Mathematics and Its History pp 359-381 | Cite as

# Non-Euclidean Geometry

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Surprisingly, the geometry of curved surfaces throws light on the geometry of the plane. More than 2000 years after Euclid formulated axioms for plane geometry, differential geometry showed that *the parallel axiom does not follow from the other axioms of Euclid.* It had long been hoped that the parallel axiom followed from the others, but no proof had ever been found. In particular, no contradiction had been derived from the contrary hypothesis, *P* _{2}, that there is *more* than one parallel to a given line through a given point. In the 1820s, Bolyai and Lobachevsky proposed that the consequences of *P* _{2} be accepted as a new kind of geometry—*non-Euclidean* geometry. To prove that no contradiction follows from *P* _{2}, however, one needs to find a *model* for *P* _{2} and the other axioms of Euclid. One seeks a mathematical structure, containing objects called “points” and “lines,” that satisfies Euclid’s axioms with *P* _{2} in place of the parallel axiom. Such a structure was first found by Beltrami (1868a), in the form of a surface of constant negative curvature with geodesics as its “lines.” By various mappings of this surface, Beltrami found other models, including a *projective* model in which “lines” are line segments in the unit disk, and *conformal* models in which “angles” are ordinary angles. Finally, Poincaré (1882) showed that Beltrami’s conformal models arise naturally in complex analysis. Papers had already been published with pictures of patterns of non-Euclidean “lines,” most notably Schwarz (1872). Thus, non-Euclidean geometry was actually a part of existing mathematics, but a part whose geometric nature had not previously been understood.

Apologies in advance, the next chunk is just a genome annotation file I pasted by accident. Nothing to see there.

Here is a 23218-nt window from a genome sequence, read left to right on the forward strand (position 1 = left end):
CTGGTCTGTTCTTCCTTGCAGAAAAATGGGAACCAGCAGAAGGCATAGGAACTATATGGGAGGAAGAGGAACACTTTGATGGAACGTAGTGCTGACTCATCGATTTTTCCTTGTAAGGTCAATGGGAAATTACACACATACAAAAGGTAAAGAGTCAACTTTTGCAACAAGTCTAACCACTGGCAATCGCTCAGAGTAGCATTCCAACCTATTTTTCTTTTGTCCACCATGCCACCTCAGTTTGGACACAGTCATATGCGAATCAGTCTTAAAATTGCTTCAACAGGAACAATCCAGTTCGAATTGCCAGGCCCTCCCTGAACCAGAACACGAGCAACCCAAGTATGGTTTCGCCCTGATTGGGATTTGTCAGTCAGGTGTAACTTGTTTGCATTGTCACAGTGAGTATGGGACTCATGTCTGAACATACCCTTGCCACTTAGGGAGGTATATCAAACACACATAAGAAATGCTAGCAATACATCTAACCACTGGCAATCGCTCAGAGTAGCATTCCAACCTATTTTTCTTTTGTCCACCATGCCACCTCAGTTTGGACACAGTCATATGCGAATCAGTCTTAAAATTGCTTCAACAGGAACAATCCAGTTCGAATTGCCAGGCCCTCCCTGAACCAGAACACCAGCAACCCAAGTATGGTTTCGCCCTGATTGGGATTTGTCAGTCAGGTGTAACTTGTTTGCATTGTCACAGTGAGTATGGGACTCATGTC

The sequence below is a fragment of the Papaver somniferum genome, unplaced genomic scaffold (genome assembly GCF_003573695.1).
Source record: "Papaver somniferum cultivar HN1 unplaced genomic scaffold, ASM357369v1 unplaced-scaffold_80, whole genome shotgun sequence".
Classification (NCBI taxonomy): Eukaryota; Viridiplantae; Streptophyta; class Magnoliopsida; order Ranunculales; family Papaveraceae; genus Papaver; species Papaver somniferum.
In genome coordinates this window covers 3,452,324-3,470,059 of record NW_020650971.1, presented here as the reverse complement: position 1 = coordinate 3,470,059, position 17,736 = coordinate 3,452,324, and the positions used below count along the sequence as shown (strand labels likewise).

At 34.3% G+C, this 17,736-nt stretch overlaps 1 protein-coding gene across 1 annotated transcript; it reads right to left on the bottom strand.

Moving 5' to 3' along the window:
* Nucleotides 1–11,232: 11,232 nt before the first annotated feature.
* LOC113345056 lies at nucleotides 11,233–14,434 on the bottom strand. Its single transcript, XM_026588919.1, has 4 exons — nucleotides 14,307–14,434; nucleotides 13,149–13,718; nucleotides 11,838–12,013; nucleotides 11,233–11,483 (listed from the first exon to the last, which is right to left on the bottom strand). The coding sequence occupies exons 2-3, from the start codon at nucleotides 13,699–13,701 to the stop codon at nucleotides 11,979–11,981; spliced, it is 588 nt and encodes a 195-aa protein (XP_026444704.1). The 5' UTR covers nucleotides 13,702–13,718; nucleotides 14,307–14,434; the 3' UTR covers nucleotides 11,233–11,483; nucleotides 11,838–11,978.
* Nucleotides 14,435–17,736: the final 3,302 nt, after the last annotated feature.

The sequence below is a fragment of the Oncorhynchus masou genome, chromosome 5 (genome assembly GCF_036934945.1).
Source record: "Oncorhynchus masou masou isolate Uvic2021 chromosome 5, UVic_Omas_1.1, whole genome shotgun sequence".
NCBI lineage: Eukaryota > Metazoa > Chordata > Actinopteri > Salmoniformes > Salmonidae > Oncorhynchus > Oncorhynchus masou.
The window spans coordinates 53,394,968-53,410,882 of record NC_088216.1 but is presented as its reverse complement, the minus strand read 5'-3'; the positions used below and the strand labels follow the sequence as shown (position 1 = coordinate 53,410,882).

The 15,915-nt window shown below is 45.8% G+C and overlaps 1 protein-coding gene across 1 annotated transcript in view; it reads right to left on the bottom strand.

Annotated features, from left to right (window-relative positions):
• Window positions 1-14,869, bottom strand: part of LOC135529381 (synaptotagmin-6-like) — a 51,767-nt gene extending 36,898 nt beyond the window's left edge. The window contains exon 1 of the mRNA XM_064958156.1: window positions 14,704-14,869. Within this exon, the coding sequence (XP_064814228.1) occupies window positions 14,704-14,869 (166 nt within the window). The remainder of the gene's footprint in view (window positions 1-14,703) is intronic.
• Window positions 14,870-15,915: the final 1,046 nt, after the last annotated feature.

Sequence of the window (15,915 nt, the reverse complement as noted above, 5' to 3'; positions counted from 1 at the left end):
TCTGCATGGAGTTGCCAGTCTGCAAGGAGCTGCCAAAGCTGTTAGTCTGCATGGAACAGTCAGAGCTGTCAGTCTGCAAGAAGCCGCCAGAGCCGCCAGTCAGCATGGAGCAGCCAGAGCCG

## Keywords

Hyperbolic Plane Hyperbolic Geometry Conformal Model Constant Negative Curvature Asymptotic Line## Preview

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